Museum: I will turn the old Police Station into a museum, if feasible.  If it isn’t feasible and we have to remove the building, I want to build a new museum on the site.  The museum will house what I am calling the National Union and Labor Museum dedicated to the labor movement with emphasis on West Virginia.  West Virginia workers continue to be on the front lines of the labor movement, and they deserve a place dedicated to the struggles and accomplishments of their efforts.  There is also only one museum, the American Labor Museum in New Jersey, dedicated to the labor movement that I could find meaning this museum has the potential to be a national attraction if done properly.


The Underground (area between the federal building and Neville Street buildings): The Beckley Comprehensive Plan had a wonderful, financially affordable, concept for the Underground that never came to fruition.  Building owners did their part operating Sir Walters Tavern, Brown Dog Bottom, Melodies, Cheers, and other establishments but the city failed to follow through in support of the efforts.  Working with those property owners, I want to restart the Beckley Underground effort – this time with full support of the city.  Here is the concept of the underground found in the Beckley Comprehensive Plan:


Property Owner Led Efforts/City Supporting


Downtown Beckley was the center of retail activity in the past and the infrastructure still exists to make downtown Beckley a center of specialty retail activity again.  The Beckley Comprehensive Plan and the recently completed Downtown Beckley Assessment outline several specific business opportunities in the downtown area.  It is up to the property owners to utilize their buildings to make downtown a specialty retail hub.  There are numerous grant and loan programs that will allow property owners to renovate their buildings and the city will assist with the application and management of those grants and loans, if needed. The city may also guarantee some private loans that meet certain restrictions.  Lastly, businesses started in the downtown area will be eligible for incentives and support as outlined in Position Paper #5: Economic Development.


I believe a downtown with a museum, art collective, playhouse, five local family restaurants, and 10 boutique shops all within a five-minute walk will truly revitalize our downtown.  It will take the city, residents, and property owners working together to make it happen.  Revitalizing downtown must be an “all in” endeavor for the city, county, and property owners and we can make this work.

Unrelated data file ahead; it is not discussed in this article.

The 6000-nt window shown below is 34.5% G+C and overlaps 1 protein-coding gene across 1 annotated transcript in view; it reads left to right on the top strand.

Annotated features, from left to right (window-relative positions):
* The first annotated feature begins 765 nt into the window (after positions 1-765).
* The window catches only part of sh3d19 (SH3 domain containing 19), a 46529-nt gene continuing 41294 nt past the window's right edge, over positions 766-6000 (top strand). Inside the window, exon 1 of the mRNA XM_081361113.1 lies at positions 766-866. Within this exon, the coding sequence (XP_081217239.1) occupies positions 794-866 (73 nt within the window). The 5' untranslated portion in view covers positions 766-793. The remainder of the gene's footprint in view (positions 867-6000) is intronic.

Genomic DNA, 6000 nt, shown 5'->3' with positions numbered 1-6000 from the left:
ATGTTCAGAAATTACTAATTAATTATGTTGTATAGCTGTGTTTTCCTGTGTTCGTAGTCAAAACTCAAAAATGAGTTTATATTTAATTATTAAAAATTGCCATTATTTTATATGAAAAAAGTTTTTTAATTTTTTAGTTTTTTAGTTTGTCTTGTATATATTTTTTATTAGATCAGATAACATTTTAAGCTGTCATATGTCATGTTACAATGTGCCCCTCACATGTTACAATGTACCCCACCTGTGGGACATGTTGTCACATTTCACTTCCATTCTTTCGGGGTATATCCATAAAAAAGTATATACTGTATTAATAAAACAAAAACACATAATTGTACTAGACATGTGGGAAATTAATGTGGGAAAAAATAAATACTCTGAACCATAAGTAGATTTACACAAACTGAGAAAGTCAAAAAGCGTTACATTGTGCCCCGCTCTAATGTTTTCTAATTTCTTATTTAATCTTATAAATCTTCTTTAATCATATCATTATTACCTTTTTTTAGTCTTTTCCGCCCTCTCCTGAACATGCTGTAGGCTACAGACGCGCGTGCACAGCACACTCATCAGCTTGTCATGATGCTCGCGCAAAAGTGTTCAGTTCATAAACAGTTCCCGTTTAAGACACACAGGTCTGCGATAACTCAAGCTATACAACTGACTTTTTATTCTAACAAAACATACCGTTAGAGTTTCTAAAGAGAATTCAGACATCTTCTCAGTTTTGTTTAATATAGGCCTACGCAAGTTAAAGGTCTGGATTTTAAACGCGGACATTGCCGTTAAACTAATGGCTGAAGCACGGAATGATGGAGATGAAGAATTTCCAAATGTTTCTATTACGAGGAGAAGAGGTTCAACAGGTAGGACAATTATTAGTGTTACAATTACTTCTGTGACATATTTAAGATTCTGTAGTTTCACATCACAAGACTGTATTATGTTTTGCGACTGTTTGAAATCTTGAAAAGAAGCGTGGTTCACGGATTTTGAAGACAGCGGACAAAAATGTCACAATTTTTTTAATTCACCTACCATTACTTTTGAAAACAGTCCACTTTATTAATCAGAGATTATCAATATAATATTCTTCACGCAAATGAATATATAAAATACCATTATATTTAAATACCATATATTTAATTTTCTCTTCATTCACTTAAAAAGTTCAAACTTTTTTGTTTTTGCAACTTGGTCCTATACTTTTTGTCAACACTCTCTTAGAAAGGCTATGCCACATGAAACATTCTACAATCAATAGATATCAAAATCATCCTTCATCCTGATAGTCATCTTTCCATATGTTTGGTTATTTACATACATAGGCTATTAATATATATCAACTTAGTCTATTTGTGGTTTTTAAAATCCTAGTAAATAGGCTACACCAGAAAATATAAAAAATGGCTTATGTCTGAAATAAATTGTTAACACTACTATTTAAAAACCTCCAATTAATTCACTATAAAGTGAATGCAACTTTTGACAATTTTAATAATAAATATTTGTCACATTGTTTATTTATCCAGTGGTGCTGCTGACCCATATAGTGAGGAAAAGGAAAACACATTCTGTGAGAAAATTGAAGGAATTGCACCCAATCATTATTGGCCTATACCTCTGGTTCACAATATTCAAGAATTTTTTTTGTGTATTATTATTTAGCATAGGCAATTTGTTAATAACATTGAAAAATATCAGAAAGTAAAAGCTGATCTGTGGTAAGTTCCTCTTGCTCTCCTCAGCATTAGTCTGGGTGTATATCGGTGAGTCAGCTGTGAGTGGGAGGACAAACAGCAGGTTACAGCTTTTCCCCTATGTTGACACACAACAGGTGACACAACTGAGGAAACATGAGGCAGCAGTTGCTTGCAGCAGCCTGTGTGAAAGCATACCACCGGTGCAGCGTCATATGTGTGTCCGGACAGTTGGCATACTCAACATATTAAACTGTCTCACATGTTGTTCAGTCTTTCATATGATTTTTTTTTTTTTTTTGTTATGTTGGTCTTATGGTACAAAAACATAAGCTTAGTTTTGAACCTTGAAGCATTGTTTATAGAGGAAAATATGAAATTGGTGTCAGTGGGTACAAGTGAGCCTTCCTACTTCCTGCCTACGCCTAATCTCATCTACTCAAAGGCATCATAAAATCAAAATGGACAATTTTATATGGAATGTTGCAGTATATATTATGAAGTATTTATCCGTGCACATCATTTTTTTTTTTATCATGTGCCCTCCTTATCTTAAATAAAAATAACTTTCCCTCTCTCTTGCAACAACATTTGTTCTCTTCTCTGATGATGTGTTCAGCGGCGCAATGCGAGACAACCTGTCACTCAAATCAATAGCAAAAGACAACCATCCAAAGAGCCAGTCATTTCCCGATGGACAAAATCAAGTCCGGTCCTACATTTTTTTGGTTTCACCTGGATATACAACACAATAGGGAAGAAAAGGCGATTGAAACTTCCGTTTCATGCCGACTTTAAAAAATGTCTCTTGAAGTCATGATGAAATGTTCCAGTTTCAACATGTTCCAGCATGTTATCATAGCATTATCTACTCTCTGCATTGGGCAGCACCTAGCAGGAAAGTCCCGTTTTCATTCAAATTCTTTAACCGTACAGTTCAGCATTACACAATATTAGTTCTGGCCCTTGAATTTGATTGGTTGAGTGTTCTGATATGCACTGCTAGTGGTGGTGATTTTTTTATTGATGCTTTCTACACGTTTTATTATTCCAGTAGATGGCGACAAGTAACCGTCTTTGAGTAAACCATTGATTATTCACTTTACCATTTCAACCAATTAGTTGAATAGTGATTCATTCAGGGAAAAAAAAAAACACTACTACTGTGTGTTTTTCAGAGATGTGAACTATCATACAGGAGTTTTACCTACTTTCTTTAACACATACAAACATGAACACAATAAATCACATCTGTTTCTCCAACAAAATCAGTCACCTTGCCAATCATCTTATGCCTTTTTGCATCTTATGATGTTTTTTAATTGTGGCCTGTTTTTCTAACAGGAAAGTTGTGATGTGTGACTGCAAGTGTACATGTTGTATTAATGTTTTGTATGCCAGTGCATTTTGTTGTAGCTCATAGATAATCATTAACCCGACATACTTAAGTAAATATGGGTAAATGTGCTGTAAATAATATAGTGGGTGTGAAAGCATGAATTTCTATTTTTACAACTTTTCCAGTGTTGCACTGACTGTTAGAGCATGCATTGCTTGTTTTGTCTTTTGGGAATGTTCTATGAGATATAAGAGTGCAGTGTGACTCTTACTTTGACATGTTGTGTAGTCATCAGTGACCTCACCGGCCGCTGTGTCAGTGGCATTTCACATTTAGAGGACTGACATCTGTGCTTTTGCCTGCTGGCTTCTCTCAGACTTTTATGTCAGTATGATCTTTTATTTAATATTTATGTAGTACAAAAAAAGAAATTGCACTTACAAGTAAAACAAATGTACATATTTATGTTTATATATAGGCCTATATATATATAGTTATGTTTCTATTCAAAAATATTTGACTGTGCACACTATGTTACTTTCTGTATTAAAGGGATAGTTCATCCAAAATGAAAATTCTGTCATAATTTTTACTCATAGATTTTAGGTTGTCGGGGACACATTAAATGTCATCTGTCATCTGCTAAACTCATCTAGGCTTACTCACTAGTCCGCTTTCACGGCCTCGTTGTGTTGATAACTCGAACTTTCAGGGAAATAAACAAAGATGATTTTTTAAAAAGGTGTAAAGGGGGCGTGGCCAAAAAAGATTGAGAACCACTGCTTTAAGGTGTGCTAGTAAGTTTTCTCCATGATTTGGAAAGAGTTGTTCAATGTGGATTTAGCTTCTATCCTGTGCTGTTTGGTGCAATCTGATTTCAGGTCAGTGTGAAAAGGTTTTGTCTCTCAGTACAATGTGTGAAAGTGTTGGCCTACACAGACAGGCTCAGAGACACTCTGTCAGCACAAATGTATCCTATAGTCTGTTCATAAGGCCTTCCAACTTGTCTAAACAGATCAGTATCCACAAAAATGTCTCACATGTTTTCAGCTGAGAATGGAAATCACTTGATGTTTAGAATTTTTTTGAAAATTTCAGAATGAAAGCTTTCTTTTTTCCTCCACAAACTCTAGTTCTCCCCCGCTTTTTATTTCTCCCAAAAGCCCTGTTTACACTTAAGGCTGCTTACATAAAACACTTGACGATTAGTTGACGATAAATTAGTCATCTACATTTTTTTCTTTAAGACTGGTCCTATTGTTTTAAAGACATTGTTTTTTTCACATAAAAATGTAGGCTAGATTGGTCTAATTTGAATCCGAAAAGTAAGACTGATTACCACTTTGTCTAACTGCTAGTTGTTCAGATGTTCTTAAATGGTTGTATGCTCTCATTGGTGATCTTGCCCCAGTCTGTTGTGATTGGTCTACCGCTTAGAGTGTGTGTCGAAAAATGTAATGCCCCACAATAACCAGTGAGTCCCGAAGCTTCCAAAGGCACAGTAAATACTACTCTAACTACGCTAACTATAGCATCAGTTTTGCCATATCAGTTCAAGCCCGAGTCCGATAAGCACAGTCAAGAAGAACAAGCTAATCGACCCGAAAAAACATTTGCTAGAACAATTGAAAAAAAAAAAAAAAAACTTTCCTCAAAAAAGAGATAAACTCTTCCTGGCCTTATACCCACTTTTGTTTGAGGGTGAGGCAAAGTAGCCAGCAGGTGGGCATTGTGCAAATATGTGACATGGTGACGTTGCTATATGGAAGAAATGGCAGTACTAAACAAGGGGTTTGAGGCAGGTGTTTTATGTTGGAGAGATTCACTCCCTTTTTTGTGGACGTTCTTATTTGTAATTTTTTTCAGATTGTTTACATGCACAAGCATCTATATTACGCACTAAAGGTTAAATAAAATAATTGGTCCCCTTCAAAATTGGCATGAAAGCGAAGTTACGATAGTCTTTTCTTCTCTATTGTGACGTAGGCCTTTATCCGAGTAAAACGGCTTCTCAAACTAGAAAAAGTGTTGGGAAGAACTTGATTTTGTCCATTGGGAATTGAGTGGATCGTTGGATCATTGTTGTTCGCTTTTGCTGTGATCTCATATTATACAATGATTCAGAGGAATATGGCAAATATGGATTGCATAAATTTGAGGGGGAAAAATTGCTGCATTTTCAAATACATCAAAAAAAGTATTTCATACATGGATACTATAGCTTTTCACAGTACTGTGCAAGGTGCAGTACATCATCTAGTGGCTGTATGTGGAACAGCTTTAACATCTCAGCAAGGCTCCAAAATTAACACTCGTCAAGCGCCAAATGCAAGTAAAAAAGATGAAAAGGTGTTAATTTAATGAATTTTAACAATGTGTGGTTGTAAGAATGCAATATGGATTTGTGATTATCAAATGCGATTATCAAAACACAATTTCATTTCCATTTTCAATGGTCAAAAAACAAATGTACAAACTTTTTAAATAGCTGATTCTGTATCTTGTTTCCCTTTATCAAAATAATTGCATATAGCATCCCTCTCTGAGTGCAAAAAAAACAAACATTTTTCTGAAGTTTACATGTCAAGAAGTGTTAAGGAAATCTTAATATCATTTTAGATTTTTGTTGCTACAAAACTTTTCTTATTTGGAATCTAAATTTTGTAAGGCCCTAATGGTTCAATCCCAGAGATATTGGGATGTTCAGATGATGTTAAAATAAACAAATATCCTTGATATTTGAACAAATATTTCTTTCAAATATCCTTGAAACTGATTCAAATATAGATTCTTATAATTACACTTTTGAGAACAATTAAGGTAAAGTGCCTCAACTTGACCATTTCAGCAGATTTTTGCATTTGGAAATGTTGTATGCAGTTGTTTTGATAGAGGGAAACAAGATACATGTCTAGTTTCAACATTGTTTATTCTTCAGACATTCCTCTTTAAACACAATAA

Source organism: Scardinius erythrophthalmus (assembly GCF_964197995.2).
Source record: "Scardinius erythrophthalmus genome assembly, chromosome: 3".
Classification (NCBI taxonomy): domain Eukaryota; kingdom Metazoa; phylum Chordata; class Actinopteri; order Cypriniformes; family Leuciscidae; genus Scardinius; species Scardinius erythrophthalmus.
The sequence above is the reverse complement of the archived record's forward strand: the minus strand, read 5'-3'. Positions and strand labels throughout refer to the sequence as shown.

Projected One Time Costs: $2.7 million - $5.7 million (or approximately the same amount of money Beckley paid for the Jim Justice County Club)

Art Collective $1 million to renovate Roche Lab Building

Museum $1 million to renovate Police Station or $3 million to build new museum plus $100,00 for exhibits

Parking Expansion $500,000 of which $200,000 has already been spent on the Earwood expansion

Underground $200,000

The parking expansion is already a part of the 2021 city budget.  We will apply for grant funding to create the arts collective and museum, with some allocations from the city.  The Underground upgrade we can pay for using city general funds.  Isn't it sad that when it came down to it, instead of investing in our downtown, we bought a country club.  


Projected Annual Costs: $210,000

Art Collective $25,000 for maintenance and utilities plus $10,000 for general operations

Museum $150,000 for staff plus $25,000 for exhibits

Annual costs can be absorbed in the current city budget.


While this is a lot of money (and it is), we are building a downtown for the future and this is not an expense as much as it is an investment, not just in our downtown, but in our entire city. 

Downtown Revitalization is Economic Development. The direct impact of downtown revitalization on local and state economies is well documented. Investment in revitalization creates jobs, increases property values and attracts tourists. All of which are economic benefits to the cities making those investments. - Tom Yantis, Vice President for Community Planning, BWR Corporation


Downtown revitalization needs a leader with a vision and a plan.  Downtown needs a leader with the ability balance the needs of the city and the needs of the property owners.  Downtown Beckley needs a leader that can manage the personalities, needs, and passions that it will take to revitalize our downtown area.  I am that leader.